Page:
These defenses have had some effect. They limited the number of mass shootings in the United States in 2015 to 372 in which 475 people were killed and another 1,870 wounded according to the Mass Shooting Tracker. Plus another 13,000 people killed and 25,000 wounded in firearms assaults that were not mass shootings. Those figures do not include suicides committed with firearms. No doubt those figures could have been much worse if we citizens were not ever-vigilant.
Of course those figures could have been much lower if admittance to every public or quasi-public venue would require a visitor to pass through at least one security checkpoint, perhaps two, including a metal detector, be screened by armed guards for possession of prohibited items (weapons), and be subjected to additional restrictions for admission to certain high-risk areas, such as public schools, places of worship, governmental offices and so forth. All that would be prohibitively expensive and a violation of virtually every freedom assured us by the Constitution, but those security measures are exactly the ones that Congressmen and Senators on Capitol Hill demand for themselves.
Perhaps I am overly cynical, but this seems the height of hypocrisy.
To reach a clearer understanding of their constituents’ daily preparations and precautions for life in the current gun culture, Congressmen and Senators should dispense with these noisome and intrusive security measures and accept responsibility for their own self-defense, as do the rest of us. Currently, they are not required to assume this duty. The Capitol is heavily protected, both by the United States Capitol Police and by undisclosed security measures and personnel as determined and overseen by the Sergeant at Arms of each house.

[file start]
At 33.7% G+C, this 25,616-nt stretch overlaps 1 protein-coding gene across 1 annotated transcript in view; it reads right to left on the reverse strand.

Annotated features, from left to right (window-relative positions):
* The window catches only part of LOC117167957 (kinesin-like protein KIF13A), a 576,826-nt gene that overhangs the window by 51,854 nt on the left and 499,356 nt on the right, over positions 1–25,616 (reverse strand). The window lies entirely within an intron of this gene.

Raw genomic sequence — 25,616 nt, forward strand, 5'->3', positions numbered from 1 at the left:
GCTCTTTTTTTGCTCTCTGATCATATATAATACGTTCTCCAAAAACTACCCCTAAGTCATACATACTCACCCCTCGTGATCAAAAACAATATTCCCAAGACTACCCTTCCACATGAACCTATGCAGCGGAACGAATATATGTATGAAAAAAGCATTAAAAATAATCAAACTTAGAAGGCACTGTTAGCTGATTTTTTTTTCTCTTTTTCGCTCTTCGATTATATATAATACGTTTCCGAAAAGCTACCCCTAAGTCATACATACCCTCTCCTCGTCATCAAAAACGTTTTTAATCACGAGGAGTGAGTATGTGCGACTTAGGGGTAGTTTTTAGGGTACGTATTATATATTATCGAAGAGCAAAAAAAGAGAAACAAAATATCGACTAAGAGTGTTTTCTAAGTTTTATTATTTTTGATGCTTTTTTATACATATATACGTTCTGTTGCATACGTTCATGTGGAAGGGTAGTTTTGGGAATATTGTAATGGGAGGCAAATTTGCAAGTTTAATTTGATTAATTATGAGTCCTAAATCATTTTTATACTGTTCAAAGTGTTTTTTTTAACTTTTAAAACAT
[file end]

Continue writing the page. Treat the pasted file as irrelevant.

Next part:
Our legislators are well guarded from firearm violence at all times. This has not always been the case. Since an armed intruder incident in 1998 and the World Trade Center attacks of 2001, Congress (and Capitol Hill) has increasingly added security measures for the protection of government officials – themselves – while at the same time declining to regulate the ownership and use of the military-style firearms that they obviously fear.